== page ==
An enthusiastic audience weren’t going to let them go that easily and BMJ chairman Mike Skilton coaxed them back to the stand for an encore of Ray Noble’s “Cherokee”. Gilligan introduced this at the piano and took the first solo, followed by Facey in fiery dialogue with Gethin Jones. Later the saxophonist provided the punctuation as Hyson and Jones meshed together.
It had been yet another excellent evening at BMJ. After a shaky start the trio quickly found their feet and delivered- particularly in a lengthy, value for money second half. The quartet were clearly enjoying themselves by then and their enthusiasm quickly communicated itself to the audience.
Facey is an assured and confident performer who speaks well between tunes and plays with an effortless grace that makes complex musical ideas sound easy. So often these kind of gigs can sound tired and predictable with the musicians delivering the solos by rote. Despite the familiarity of the material this didn’t apply tonight as Facey and his colleagues bounced ideas off each other and took the music in some unexpected directions. Gilligan’s tastefulness and restraint helped a good deal with this process and it’s clear that this young trio is maturing into one of Wales’ finest rhythm sections. In Facey they found a leader who was prepared to push himself and to engage with them, the result being music that sounded fresh and exciting despite it’s vintage. Well done all round and still keeping things on a happy note I’m told that a healthy attendance ensured BMJ broke even on the night too.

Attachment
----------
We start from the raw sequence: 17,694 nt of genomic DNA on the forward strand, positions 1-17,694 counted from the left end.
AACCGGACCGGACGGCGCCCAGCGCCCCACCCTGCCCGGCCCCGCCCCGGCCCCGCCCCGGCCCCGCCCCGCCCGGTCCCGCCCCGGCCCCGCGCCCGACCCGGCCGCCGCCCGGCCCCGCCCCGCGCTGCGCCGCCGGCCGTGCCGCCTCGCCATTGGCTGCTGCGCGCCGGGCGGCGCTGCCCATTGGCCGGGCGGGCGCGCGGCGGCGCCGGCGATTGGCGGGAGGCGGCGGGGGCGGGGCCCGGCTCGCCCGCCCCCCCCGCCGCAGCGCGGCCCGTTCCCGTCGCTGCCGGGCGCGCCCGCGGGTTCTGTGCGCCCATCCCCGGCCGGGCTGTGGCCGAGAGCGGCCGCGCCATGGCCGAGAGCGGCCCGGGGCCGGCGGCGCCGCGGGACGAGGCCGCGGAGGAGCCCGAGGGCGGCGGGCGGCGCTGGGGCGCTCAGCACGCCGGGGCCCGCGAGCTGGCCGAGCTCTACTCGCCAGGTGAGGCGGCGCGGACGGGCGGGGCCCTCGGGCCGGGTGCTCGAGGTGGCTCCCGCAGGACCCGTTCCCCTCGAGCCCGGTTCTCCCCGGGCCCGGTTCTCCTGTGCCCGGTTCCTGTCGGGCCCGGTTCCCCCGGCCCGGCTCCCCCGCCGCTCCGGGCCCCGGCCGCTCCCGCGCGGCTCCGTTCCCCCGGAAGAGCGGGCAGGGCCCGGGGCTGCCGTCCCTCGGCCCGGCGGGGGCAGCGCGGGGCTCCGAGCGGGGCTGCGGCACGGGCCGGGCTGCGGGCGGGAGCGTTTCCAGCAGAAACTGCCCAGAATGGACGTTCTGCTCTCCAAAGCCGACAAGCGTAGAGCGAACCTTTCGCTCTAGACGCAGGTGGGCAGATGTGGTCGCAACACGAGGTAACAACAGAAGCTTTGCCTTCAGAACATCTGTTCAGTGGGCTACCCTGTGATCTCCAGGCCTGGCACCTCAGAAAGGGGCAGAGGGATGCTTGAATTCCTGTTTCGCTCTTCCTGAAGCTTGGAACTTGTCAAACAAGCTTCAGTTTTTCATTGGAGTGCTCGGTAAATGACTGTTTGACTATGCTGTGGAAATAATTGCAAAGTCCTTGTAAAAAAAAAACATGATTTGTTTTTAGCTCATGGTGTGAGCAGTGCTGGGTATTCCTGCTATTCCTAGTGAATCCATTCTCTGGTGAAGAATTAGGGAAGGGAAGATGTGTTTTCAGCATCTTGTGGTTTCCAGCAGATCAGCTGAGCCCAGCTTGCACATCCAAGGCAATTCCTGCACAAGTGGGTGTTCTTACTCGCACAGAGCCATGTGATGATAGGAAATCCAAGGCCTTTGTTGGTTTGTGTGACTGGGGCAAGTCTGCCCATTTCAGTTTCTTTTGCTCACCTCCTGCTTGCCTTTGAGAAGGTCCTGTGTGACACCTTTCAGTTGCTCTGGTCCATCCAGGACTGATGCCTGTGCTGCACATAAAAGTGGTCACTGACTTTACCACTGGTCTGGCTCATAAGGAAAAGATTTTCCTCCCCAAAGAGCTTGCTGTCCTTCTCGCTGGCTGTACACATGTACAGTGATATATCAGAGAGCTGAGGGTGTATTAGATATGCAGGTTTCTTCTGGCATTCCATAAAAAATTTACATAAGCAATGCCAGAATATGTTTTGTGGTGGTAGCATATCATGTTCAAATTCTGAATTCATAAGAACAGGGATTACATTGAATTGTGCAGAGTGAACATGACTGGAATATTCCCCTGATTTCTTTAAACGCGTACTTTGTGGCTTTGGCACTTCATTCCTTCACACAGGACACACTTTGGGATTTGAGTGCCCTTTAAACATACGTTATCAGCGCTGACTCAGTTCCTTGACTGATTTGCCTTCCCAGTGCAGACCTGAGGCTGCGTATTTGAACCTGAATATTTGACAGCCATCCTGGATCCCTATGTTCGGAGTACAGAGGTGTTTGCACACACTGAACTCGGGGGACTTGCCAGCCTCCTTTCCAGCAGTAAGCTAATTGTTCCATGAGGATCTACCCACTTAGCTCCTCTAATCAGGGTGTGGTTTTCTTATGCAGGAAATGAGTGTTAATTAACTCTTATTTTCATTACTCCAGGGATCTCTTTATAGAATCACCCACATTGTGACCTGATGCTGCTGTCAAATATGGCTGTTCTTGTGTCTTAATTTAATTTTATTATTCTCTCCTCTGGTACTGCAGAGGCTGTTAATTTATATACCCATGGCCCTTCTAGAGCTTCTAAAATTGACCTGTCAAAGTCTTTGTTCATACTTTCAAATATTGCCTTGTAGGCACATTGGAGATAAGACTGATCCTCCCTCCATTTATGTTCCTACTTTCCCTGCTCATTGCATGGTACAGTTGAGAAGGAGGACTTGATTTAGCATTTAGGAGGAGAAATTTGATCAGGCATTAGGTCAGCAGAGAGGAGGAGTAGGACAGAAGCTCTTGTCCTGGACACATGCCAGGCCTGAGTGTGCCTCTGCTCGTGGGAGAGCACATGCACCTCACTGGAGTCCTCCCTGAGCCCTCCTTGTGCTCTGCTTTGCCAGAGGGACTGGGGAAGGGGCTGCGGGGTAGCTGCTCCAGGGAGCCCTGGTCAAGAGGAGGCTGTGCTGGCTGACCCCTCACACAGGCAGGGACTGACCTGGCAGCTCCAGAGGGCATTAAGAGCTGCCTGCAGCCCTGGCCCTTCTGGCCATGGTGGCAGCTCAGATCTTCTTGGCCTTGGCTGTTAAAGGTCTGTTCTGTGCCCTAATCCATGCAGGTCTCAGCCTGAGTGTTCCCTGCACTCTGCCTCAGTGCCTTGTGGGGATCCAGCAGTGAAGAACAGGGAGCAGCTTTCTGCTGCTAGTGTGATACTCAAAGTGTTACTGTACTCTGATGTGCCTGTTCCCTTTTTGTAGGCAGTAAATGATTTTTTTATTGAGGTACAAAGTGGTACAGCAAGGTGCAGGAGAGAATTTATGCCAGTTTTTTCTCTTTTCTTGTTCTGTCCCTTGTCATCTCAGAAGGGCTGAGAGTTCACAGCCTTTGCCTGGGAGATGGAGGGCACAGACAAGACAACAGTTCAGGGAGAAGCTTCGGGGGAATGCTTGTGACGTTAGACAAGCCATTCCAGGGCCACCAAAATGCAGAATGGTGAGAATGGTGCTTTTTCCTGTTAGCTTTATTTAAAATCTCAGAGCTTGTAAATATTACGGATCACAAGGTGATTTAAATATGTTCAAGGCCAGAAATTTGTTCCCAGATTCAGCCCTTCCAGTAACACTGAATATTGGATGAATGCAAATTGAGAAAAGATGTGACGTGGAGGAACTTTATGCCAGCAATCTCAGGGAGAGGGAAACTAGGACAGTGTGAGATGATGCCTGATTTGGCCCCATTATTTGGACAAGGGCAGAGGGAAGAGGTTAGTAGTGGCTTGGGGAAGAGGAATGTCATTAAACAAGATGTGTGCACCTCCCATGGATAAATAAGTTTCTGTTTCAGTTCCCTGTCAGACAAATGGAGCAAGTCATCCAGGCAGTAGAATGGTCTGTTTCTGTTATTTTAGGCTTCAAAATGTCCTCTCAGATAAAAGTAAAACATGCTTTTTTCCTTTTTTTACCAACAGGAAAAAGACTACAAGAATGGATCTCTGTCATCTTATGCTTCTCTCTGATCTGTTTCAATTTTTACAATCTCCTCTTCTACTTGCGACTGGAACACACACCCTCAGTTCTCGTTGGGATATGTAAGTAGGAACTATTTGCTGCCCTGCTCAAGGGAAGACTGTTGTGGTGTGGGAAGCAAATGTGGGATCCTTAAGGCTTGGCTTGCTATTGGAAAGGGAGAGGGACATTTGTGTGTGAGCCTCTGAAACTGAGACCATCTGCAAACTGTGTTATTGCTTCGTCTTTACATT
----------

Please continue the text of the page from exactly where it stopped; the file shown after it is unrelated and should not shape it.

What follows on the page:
I’m now looking forward to seeing Facey in a more cutting edge context when he plays with Empirical next weekend at Cheltenham Jazz Festival.blog comments powered by Disqus